ISSN (Print) - 0012-9976 | ISSN (Online) - 2349-8846

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What Is the Effective Delivery Mechanism of Food Support in India?

The public distribution system is the cornerstone of anti-poverty initiatives in India to address the issue of hunger and malnutrition, but is plagued with leakages and corruption. Though several possible reasons account for these problems, one factor that is generally overlooked is the lack of assessment of the preference of the beneficiaries in terms of product portfolio, selection, and delivery mechanisms. Through a mixed methods analysis across Bihar, Odisha and (eastern) Uttar Pradesh, this paper assesses the factors explaining the diversity in the preference for the delivery mechanism. What would be a straightforward choice problem among delivery mechanisms turns out to be far more intricate when mediated by contextual heterogeneity and unequal power relations at different levels. The results highlight the centrality of demand and build a case for demand assessment in improving the effectiveness of the system.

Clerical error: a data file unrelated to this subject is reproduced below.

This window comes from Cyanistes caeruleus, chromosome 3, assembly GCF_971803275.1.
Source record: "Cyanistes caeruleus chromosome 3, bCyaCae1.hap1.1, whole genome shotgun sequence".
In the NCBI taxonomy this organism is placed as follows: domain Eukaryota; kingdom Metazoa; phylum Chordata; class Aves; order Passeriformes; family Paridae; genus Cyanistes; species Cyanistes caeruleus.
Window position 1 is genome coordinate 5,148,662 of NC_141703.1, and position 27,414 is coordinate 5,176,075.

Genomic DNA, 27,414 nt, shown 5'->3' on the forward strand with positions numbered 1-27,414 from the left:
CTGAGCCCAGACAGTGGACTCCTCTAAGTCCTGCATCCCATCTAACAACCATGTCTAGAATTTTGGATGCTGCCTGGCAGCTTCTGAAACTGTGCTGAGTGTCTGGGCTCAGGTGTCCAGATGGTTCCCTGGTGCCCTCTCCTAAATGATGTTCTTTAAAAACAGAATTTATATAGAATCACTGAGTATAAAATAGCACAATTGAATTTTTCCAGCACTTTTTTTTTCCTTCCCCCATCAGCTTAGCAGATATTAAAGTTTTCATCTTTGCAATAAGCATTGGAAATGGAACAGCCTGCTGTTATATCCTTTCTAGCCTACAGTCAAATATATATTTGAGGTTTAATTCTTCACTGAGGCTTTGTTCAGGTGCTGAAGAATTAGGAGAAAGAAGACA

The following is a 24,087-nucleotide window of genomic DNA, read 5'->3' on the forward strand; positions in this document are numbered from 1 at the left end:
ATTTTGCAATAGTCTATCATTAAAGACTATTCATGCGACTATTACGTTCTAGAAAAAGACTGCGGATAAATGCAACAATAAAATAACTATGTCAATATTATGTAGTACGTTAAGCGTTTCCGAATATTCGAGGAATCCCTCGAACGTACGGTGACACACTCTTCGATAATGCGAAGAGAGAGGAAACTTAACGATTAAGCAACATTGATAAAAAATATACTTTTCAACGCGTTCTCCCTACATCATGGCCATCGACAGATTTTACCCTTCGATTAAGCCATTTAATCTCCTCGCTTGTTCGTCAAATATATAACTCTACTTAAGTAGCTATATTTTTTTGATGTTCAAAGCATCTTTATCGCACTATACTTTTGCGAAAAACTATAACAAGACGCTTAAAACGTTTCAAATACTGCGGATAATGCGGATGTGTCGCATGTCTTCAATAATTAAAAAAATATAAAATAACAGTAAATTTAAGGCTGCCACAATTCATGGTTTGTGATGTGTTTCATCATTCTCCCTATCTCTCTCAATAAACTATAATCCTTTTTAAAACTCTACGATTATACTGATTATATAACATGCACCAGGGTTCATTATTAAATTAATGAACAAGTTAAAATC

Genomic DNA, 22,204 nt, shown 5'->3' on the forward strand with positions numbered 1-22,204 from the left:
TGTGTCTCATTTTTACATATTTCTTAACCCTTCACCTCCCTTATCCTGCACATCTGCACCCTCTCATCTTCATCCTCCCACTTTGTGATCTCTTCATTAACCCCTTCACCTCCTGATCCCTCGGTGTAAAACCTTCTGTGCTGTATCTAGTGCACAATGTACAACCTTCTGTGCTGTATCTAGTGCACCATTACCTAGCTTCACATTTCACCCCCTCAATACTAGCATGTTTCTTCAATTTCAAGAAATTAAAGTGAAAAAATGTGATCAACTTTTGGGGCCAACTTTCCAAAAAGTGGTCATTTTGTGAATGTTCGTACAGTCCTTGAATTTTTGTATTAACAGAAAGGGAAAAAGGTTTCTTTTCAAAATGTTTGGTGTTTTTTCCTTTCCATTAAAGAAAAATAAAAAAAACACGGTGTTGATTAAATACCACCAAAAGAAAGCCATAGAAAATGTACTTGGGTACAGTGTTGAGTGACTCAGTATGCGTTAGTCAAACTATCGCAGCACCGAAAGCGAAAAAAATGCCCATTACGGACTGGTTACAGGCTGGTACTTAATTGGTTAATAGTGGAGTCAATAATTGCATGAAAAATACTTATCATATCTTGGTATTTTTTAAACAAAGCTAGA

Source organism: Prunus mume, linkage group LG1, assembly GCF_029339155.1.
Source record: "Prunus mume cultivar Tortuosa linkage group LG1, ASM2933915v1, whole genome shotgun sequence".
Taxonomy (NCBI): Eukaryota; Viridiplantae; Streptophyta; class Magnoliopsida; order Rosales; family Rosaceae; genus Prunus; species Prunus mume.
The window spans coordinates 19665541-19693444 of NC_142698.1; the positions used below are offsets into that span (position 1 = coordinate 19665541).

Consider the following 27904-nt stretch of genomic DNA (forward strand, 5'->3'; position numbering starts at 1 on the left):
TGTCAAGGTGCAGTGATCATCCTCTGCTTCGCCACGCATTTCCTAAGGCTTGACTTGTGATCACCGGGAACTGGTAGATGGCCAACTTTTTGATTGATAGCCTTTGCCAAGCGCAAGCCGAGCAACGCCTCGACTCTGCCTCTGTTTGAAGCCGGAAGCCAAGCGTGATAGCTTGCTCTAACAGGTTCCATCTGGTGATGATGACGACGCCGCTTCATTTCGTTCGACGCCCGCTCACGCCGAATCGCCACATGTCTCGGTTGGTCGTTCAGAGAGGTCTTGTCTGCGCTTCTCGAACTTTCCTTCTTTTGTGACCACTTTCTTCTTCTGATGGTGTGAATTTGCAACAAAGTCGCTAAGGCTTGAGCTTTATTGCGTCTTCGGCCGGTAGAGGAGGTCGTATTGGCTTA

Exploring the Markers of Differential Access to PDS

The various pathways of differential access to the public distribution system in India are analysed. There are three salient features of this exercise: the use of heterogeneous class, caste and gender positioning of the beneficiaries for understanding their varying ability to access their rights; the concept of “effective prices” as a determinant of differential access; and the quality of grains and services as a marker of subtler differentiation.
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